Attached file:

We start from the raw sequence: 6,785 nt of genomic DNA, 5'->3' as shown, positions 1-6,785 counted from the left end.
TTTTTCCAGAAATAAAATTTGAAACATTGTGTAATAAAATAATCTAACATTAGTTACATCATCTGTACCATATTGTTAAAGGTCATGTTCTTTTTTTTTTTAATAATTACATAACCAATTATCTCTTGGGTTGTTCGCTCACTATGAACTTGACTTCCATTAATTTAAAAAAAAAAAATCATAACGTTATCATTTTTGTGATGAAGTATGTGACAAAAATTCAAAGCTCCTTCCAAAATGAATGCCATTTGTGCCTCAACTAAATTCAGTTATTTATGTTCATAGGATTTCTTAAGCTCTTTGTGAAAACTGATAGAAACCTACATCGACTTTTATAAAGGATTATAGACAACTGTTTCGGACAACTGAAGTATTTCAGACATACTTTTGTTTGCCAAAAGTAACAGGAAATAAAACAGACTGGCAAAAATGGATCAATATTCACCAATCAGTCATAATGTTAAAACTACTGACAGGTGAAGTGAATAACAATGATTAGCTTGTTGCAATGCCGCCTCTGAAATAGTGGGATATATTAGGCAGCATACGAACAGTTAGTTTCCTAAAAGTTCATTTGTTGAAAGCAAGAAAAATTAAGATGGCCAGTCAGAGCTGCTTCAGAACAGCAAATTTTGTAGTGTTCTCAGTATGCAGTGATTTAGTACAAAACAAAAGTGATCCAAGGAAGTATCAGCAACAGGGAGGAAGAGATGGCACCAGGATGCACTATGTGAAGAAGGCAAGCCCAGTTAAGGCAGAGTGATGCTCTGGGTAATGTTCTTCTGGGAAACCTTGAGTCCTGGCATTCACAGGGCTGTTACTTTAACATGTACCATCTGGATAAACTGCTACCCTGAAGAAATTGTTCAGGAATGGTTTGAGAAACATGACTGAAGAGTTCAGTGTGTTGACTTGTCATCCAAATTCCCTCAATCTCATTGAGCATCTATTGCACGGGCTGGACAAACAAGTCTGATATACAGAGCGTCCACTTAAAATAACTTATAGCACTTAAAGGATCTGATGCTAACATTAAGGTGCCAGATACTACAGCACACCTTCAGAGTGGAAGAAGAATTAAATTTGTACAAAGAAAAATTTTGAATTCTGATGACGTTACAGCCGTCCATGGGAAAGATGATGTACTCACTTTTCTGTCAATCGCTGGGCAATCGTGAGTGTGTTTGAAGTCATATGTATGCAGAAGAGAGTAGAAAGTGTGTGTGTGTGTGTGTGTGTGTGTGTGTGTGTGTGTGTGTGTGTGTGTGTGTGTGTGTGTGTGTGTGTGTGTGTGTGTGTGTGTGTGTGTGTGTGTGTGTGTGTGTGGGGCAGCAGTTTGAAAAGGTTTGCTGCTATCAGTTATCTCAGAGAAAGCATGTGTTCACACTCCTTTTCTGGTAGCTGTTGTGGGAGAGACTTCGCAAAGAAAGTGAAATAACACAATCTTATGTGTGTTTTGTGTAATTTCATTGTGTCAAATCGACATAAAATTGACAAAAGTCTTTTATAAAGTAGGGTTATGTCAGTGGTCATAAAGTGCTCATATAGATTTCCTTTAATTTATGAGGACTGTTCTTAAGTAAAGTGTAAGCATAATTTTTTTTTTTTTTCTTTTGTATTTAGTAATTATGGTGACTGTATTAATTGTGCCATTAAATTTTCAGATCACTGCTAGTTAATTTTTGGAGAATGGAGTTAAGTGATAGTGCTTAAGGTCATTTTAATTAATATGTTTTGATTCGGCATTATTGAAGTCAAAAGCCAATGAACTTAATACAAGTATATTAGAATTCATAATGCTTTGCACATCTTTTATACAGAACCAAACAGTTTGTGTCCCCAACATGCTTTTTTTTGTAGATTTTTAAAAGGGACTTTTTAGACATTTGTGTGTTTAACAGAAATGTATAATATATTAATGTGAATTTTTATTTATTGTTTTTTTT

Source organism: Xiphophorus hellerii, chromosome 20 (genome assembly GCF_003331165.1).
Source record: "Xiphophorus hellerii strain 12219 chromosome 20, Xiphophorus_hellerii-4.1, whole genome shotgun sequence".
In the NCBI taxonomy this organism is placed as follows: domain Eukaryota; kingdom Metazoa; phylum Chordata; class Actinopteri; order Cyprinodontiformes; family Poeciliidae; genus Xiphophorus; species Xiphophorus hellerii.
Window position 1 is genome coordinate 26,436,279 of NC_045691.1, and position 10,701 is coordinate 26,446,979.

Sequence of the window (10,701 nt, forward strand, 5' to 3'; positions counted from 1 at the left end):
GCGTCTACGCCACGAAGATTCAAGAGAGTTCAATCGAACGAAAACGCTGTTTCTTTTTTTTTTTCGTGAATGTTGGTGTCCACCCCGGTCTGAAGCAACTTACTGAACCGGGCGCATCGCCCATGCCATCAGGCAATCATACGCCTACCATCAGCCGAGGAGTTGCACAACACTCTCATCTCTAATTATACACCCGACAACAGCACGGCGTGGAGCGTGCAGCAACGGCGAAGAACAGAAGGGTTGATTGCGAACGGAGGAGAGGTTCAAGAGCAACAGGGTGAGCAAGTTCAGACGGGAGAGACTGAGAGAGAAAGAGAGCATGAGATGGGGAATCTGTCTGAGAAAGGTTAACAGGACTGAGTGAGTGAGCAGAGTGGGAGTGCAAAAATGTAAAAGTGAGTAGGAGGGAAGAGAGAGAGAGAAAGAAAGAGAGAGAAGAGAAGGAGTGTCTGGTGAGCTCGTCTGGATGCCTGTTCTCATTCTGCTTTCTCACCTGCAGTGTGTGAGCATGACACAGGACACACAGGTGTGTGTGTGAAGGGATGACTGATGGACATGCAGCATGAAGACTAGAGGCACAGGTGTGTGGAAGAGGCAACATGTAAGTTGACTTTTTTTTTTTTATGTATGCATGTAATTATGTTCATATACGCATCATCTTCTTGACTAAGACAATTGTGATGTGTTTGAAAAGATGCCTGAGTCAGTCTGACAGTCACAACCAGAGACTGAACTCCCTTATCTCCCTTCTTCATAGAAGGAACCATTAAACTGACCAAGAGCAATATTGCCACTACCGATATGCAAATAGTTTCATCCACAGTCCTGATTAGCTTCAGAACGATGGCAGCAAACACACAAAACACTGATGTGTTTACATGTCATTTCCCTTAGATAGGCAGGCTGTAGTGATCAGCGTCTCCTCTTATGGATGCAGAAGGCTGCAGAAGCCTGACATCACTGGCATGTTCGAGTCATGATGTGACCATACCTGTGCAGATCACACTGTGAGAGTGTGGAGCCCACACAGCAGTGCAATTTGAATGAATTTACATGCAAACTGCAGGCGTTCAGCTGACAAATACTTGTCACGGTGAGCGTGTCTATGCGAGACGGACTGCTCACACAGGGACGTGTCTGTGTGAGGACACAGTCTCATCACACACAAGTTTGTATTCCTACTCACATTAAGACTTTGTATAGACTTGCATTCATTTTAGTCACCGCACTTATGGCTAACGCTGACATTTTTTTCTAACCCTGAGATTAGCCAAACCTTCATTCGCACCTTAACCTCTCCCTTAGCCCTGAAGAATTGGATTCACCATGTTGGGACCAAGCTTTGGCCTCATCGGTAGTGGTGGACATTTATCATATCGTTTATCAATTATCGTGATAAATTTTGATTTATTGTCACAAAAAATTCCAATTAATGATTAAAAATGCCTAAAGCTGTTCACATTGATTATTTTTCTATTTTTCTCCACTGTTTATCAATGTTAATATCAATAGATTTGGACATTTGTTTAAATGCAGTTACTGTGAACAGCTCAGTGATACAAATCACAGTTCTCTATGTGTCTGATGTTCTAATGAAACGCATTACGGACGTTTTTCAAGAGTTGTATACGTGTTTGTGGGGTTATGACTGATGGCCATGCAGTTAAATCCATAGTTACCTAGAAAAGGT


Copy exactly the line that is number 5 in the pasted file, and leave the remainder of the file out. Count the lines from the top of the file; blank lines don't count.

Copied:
In the NCBI taxonomy this organism is placed as follows: domain Eukaryota; kingdom Metazoa; phylum Chordata; class Actinopteri; order Cyprinodontiformes; family Poeciliidae; genus Xiphophorus; species Xiphophorus hellerii.